Toronto Wolfpack head coach Brian McDermott has admitted his club learned some harsh lessons during their first aborted Super League season as he launched an impassioned plea for a second chance.
Wolfpack have met the deadline to submit an application to rejoin Super League for 2021 having pulled out of the competition in July amid financial issues related to the coronavirus pandemic.
But McDermott fears the league’s first North American outfit may be destined to pay a heavy price for a series of on and off-field blunders as they await a likely vote which will determine their future.
Reflecting on what he described as a “nightmare” first campaign in the top flight, McDermott admitted his club were underprepared, antagonistic and hampered by ill-judged attempts to operate under the salary cap.
In an open letter, McDermott wrote: “After a period of self-reflection I feel it’s right and proper to admit that we were underprepared both administratively and on the field within the football department.
“I personally highlighted at the start of the year how I felt that certain rules and regulations were extremely difficult to abide by and some of them were near impossible for us to comply with.
“But I must admit I and the club were too distracted by those elements of our weekly challenges and we let slip certain aspects of our organisation that should have been tighter and better prepared.”
McDermott admitted the club’s work within the salary cap rules – which was severely restricted by the £2.6m contract paid to Sonny Bill Williams – “wasn’t as shrewd and as effective as we needed it to be”.
And he accepted the relationship with the game’s governing bodies was “strained”, adding: “We spent too much time antagonising too many people within the game – and not enough time preparing ourselves for a competition that takes no prisoners.”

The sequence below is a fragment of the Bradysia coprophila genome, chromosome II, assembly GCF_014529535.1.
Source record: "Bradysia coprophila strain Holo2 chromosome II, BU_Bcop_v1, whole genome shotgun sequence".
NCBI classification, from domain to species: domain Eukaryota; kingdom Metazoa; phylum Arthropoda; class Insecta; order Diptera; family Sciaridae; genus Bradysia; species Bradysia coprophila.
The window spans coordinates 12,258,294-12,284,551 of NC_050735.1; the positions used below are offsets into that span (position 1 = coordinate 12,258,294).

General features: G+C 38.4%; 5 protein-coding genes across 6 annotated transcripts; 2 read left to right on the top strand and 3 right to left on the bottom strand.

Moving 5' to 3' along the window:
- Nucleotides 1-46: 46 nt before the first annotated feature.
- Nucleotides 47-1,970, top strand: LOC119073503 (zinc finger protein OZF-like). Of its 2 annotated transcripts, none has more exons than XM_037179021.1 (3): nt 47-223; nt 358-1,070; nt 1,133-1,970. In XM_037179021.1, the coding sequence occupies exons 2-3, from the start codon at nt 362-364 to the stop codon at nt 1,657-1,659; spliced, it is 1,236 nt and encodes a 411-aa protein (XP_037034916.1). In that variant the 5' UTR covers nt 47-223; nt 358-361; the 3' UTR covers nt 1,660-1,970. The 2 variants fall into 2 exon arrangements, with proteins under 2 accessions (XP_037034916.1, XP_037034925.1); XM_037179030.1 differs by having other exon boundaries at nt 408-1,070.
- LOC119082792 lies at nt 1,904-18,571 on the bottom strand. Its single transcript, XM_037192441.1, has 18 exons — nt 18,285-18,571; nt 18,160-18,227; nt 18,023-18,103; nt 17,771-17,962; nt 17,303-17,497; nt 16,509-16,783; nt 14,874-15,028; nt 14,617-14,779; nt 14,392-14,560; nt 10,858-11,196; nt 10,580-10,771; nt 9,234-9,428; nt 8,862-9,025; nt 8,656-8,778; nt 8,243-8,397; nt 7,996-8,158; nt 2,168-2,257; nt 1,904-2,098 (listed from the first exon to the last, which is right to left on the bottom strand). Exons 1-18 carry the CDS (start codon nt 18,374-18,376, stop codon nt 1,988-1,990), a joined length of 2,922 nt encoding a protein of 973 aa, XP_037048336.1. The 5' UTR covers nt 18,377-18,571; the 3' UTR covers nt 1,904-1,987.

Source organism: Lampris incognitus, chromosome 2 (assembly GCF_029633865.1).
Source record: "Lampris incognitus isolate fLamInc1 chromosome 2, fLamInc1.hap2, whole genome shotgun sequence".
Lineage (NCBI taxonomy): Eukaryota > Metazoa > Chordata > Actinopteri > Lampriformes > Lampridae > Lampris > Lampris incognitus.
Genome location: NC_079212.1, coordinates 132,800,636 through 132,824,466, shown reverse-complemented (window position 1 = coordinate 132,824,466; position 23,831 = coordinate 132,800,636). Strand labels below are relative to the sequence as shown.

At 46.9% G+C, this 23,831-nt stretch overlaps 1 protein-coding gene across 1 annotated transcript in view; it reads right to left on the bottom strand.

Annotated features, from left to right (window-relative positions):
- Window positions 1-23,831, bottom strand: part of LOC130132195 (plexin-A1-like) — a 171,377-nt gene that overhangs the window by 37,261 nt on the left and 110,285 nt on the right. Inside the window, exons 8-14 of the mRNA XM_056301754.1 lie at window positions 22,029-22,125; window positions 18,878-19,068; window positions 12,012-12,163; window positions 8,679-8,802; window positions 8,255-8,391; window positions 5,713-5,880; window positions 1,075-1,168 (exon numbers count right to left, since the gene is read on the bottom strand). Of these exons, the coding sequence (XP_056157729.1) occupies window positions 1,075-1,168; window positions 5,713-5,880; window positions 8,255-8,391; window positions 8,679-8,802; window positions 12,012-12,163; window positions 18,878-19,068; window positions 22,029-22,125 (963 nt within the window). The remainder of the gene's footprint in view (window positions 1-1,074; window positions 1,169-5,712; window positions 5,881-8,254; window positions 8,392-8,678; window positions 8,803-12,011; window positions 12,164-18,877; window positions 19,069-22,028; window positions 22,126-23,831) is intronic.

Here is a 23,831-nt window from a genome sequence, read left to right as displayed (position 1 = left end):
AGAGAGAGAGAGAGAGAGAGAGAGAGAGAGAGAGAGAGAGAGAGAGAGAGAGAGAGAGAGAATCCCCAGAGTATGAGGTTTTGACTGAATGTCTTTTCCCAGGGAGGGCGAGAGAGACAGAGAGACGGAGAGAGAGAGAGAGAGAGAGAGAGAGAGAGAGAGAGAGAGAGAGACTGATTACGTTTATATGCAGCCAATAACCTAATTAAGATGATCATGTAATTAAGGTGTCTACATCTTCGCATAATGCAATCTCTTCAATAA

Wolfpack’s first top-flight season was dogged by a plainly underprepared squad and rumours of financial strife which were realised when a number of players revealed they had not received their wages for three months.
Talks are ongoing with a prospective new owner and Wolfpack chiefs hope to be able to present their case to the RFL, Super League and its member clubs ahead of an expected vote over 2021 re-admission.
But McDermott admitted: “I’m nervous about our re-application into Super League. I know we have damaged bridges within the game and I know too many have already come to a judgement about us.
“We have learned some harsh lessons – but now we must look to the future.
“We’re excited. We have a potential new owner who possesses the complete package of ownership that every club desires.
“He has the wealth to back up the club through its tough years of development. He has the business acumen to come up with a business plan to make the club self-sustaining within a planned number of seasons.
“I personally feel that rugby league and Super League is a more attractive sport with Toronto Wolfpack in it – that it has a real chance to reach and impress wider audiences and potential investors.
“I also understand that this will only be true if we are a well-run organisation that complements Super League – not antagonises it. We as a club need to recognise that we haven’t been as good as we needed to be to enhance the Super League.
“Decisions will be made soon regarding our future. For the sake of a number of interested parties – our players and staff, our fans and sponsors, the city of Toronto and maybe the game as a whole – I respectfully hope a brave and compassionate decision is made.”
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